Attention-Deficit/Hyperactivity Disorder (ADHD) is a pervasive pattern since childhood of inattention and/or hyperactivity-impulsivity that creates significant distress and/or impairment in two or more domains (such as at school, home, work, or in social interactions) and often persists into adulthood.
An important aspect of managing ADHD or any other disorder is understanding the condition and how it uniquely affects the individual. Even young children can benefit from an age appropriate understanding of their diagnosis.
Each individual and the context in which they live is different, so symptom expression, level of distress, and impact on functioning varies from person to person. It makes sense then, that there is no cookie cutter approach to living well with ADHD. I know that can be frustrating for clients to hear as they hope that once a diagnosis is made, there will be a quick path to improvement. Instead, there is usually a period of trial and error where different strategies are tried and modified with effective techniques being retained and ineffective ones being discarded. New techniques are often needed throughout the lifespan as the individual and their context changes. What might have worked in high school may not be enough in college or in the workplace.
A good way to develop an understanding of ADHD is by reading books (or listening to audiobooks) and doing some online research. There are a number of books out there that are written for adults and children with ADHD to help them understand the condition and learn new ways to cope with the symptoms. There are also some informative scholarly books, but they may not be easy to read for people with shorter attention spans. Finally, there are a number of excellent websites addressing ADHD for both children and adults. The following is a list of books and websites that I have personally reviewed and can recommend to clients.
Kelly, K., & Ramundo, P. You Mean I’m Not Lazy, Stupid, or Crazy?
This is one of my favorite books for adults with ADHD because when they read it, they often come back with tears in their eyes saying they finally understand why they behave the way they do and they don’t have to blame themselves so much anymore. Fortunately the author continues to update it every so often which help keeps it fresh and relevant.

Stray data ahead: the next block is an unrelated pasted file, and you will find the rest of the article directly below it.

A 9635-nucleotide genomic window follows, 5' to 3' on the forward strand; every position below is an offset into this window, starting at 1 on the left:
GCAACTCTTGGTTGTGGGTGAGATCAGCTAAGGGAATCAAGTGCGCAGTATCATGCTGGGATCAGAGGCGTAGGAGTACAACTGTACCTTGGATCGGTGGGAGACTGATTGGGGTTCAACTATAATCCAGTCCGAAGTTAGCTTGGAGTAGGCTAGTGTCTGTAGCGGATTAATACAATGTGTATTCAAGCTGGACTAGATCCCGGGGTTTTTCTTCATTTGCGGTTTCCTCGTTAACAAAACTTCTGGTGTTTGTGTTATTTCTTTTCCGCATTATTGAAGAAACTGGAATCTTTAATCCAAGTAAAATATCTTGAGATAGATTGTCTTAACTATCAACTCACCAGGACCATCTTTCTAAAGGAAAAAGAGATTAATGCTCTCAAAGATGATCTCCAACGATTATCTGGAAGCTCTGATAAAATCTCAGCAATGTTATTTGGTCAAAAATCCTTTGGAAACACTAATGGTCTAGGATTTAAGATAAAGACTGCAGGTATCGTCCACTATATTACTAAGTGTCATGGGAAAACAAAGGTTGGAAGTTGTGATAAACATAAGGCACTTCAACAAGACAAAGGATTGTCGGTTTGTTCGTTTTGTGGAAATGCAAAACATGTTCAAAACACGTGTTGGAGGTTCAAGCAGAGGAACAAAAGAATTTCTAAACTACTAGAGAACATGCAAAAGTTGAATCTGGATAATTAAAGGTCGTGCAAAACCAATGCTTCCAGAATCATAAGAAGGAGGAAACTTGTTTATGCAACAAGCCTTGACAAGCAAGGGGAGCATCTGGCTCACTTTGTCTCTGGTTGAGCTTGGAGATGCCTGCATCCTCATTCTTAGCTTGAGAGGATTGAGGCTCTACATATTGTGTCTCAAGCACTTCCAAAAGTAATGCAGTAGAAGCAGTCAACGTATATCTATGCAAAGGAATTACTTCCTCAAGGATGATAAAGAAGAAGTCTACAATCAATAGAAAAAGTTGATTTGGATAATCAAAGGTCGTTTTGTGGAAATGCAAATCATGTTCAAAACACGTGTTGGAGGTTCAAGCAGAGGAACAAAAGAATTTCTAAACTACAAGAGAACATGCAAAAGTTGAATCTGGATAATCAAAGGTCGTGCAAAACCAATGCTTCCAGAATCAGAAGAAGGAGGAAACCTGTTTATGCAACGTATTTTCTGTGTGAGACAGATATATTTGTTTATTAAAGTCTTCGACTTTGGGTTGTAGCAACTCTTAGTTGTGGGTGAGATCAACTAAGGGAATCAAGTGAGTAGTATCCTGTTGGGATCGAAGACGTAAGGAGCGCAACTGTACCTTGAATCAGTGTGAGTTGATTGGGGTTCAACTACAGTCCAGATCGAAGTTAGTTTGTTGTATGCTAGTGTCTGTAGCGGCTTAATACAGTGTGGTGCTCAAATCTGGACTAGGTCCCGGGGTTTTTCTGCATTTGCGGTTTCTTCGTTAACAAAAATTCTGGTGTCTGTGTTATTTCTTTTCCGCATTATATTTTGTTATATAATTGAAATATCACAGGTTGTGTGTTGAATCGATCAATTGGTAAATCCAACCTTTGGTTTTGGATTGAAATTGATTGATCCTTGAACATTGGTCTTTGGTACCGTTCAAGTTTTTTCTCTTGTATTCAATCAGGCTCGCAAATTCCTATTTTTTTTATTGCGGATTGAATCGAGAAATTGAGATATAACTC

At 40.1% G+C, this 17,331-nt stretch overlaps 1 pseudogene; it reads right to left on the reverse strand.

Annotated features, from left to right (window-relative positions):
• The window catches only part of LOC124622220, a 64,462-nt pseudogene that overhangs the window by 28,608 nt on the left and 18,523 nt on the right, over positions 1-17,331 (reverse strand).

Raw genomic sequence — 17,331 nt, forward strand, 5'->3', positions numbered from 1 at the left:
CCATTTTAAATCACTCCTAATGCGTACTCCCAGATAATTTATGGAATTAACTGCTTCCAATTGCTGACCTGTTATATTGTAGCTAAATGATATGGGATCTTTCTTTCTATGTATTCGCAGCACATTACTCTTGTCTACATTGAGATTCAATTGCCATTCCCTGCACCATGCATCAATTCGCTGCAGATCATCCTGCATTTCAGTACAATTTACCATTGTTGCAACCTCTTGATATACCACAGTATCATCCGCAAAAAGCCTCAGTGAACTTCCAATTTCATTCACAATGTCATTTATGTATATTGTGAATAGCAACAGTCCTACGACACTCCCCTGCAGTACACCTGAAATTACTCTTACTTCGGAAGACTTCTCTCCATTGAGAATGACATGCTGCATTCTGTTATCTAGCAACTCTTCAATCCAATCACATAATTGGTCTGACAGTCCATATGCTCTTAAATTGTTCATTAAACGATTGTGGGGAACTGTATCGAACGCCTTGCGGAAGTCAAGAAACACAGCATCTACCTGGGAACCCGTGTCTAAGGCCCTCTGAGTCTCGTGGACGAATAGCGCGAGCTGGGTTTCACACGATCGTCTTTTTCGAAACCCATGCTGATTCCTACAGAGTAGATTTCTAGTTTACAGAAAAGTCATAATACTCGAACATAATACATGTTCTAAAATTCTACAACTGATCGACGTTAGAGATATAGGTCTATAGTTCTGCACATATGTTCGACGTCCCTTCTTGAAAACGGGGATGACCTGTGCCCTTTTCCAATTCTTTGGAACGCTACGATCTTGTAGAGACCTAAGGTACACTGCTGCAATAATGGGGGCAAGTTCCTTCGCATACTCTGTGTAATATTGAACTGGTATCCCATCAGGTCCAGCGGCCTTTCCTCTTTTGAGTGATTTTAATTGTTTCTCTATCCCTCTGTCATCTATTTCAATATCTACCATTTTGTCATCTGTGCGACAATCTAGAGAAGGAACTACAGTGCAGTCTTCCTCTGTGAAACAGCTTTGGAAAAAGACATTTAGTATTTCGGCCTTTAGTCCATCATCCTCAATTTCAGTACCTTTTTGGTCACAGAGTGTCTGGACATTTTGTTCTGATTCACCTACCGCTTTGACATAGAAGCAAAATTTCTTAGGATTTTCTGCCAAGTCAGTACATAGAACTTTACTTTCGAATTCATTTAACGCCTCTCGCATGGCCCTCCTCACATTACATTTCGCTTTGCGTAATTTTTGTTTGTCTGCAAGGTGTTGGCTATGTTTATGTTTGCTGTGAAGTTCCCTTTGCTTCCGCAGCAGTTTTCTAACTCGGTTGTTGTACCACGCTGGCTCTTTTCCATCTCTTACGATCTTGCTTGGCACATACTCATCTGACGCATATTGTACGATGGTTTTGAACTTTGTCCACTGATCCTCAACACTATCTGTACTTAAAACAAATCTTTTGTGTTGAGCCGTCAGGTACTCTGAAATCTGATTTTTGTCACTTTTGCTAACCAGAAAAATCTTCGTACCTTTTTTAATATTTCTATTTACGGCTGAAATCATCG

Solden, S., Hallowell, E. T., & Ratey, J. J. Women with Attention Deficit Disorder: Embrace Your Differences and Transform Your Life
I like to recommend this book to women because it talks about the unique ways our gender and context may impact the expression of symptoms and its effects on functioning. Most people diagnosed with ADHD are male, so much of our knowledge of this disorder is based on the male experience. This book focuses on the female experience of ADHD.
Zigler-Dendy, C. A. & Zigler, A. A Bird’s-Eye View of Life with ADD and ADHD: Advice from Young Survivors
This book quotes the experiences of boys and girls of all ages diagnosed with ADHD. The children interviewed are quite exceptional which gives the book an upbeat and hopeful feel. I got the impression these kids would be great role models. The children discuss their difficulties and suggest ways to overcome them. There is also a lot of good science in this book written in a way that young people with ADHD can comprehend it. I would recommend that both the child and the parent read it.
Walker, B. The Girls’ Guide to AD/HD
This is a really cute book that would be engaging to traditional girls age 12 -18. It is pretty girly, so tomboys might not relate. It is also slightly slanted toward the Inattentive Type of ADHD, so primarily Hyperactive-Impulsive girls may not get as much out of it. Even though its cute, it does have a lot of hard science in it written in a way that can be understood by youngsters. It also offers advice for ways to cope with and overcome challenges particular to ADHD.
Barkley, R. A., Murphy, K. R., & Fischer, M. ADHD in Adults: What the Science Says. Dr. Barkley shows that most adults do not grow out of the disorder as previously thought, and that the symptoms often look different in adulthood than they do in childhood.
The Attention Deficit Disorder Association(ADDA) is an international organization that provides information, resources and networking to adults with ADHD and professionals. They also have a quarterly publication called FOCUS. They offer a video called Adult ADHD: Regaining Focus that can be viewed from a link from their site and gives a basic overview of the disorder.
If you suspect you or your child has ADHD, it may be helpful to consult with a psychologist or psychiatrist to see whether an is warranted. You can find local psychologists via the American Psychological Associationpsychologist locator and psychiatrists through contacting the American Psychiatric Association Answer Center at 1-888-35-PSYCH.